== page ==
Remember the Progressive Insurance Automotive X Prize? We first covered the event back in January 2009. This global competition offered $10 million to manufacturers of the world’s first mass-produced vehicles to exceed 100 miles per gallon (mpg) and the winners were announced last week. They included:
- $5 million to Edison2 for the Very Light Car, the Mainstream Class four-seat vehicle winner at 102.5 mpg, built by Oliver Kuttner, a commercial real estate developer, owner of Edison2 of Lynchburg, VA.
- $2.5 million to publicly-traded Li-Ion Motors Wave II, the Alternative Side-by-Side Class winner at 187 mpg, built by Li-Ion Motors of Las Vegas
- $2.5 million to X-Tracer, the Alternative Tandem Class winner at 187.6 mpg, built by Team Switzerland and Peraves, a Swiss company that builds a gasoline-powered version called Monotracer
Li-Ion Motors (OTCBB: LMCO, http://www.li-ionmotors.com), a smallcap company that engineers and designs emission-free, all-electric, high-speed, long-range automotive propulsion systems using advanced lithium ion battery technology (and also trades on the Frankfurt exchange), has its Wave II design featured on the cover of the September 2010 copy of Popular Mechanics. Its stock traded for more than $3 a year ago, dropped as low as $.50 in January and is now settled at about $1.
Other smallcap stocks that fit into this general category include Watertown, MA-based A123 Systems (Nasdaq: AONE, http://www.a123systems.com), a lithium ion battery and battery systems manufacturer featured on CNBC this week but panned by Jim Cramer, who suggested it was “too risky” a stock to recommend at this time. The stock has sold as high as $28.20 this year and as low as $6.32. It’s currently trading at about $9.33.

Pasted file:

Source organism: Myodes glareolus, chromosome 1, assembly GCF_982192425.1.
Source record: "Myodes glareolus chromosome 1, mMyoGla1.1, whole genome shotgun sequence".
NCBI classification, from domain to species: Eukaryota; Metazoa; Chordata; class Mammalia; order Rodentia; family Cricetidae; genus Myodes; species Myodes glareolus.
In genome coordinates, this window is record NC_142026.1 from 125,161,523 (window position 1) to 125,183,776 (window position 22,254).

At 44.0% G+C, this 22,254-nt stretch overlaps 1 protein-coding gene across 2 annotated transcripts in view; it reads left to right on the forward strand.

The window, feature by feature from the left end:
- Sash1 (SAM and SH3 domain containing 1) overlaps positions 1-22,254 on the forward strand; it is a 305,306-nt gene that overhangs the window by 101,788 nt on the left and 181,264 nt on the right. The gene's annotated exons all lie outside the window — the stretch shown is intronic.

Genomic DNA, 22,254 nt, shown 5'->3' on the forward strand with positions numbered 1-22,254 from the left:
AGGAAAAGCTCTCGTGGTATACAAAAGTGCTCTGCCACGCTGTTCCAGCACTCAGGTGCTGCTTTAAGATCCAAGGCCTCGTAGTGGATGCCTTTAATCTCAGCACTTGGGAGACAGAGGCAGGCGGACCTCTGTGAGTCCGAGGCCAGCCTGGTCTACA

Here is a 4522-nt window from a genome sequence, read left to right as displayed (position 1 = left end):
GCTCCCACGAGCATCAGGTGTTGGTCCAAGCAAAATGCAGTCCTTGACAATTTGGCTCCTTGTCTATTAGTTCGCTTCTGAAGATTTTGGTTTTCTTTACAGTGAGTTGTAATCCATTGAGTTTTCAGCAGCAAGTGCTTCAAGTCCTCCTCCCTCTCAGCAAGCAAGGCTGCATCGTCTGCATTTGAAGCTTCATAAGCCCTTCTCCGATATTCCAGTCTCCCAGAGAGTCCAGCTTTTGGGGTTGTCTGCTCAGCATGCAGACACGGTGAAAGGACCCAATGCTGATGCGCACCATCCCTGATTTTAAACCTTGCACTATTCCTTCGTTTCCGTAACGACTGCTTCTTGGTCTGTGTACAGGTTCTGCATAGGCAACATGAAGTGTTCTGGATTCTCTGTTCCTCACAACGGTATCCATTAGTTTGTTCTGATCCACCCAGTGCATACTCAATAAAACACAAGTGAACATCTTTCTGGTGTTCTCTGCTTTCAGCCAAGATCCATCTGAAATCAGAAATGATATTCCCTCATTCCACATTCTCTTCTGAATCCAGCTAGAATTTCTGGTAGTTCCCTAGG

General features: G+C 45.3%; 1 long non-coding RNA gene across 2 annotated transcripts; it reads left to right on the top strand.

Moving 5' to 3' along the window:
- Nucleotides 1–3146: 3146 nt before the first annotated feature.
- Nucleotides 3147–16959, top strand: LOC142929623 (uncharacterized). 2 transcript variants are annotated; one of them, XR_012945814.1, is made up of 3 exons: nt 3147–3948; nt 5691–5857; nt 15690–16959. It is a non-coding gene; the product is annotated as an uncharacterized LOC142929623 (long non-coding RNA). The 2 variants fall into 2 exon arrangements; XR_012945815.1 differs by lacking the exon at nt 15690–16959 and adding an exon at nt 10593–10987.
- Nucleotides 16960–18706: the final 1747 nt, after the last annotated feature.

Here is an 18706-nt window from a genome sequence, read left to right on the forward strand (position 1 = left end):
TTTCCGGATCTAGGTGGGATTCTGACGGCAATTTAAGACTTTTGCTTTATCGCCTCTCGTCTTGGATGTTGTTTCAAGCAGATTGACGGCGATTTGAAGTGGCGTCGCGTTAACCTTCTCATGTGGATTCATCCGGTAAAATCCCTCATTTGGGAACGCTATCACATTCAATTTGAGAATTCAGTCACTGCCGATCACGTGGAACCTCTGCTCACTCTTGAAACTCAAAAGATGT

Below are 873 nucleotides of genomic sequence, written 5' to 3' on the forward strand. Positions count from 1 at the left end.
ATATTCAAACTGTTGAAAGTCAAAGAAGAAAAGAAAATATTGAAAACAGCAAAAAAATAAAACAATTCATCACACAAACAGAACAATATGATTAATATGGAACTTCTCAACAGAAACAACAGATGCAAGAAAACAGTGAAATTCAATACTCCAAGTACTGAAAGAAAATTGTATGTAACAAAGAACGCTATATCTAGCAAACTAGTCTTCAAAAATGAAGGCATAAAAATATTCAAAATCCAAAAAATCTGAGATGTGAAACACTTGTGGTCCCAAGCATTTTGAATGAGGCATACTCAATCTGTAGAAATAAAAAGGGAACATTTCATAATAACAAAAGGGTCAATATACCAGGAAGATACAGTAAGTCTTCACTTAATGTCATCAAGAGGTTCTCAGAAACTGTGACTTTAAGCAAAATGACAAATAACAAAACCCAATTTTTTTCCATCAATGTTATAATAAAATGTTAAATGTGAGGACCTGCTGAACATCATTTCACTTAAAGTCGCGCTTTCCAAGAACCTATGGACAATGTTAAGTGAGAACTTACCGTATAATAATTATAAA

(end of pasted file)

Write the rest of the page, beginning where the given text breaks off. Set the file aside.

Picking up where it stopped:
New York City-based Advanced Battery Technologies (Nasdaq: ABAT, http://www.abat.com.cn) manufactures a polymer lithium ion battery used in consumer products such as cellphones and PDAs but it also develops and makes various types of electric vehicles. It also has built a nicely profitable business in China which has prompted some investors to prefer it over A123 and another lithium-ion battery maker, New York City-based Ener1 (Nasdaq: HEV, http://www.ener1.com), two companies that have shown promise in the highly competitive lithium ion battery business but very little in actual contracts so far.
Like A123, Ener1 tends to regularly win government grants if not big contracts. The company this week announced a structural change into three separate segments with separate profit and loss centers: transportation, utility grid and small format products. The stock price has been generally declining over the past year, from nearly $8 to its current price at about $3.50.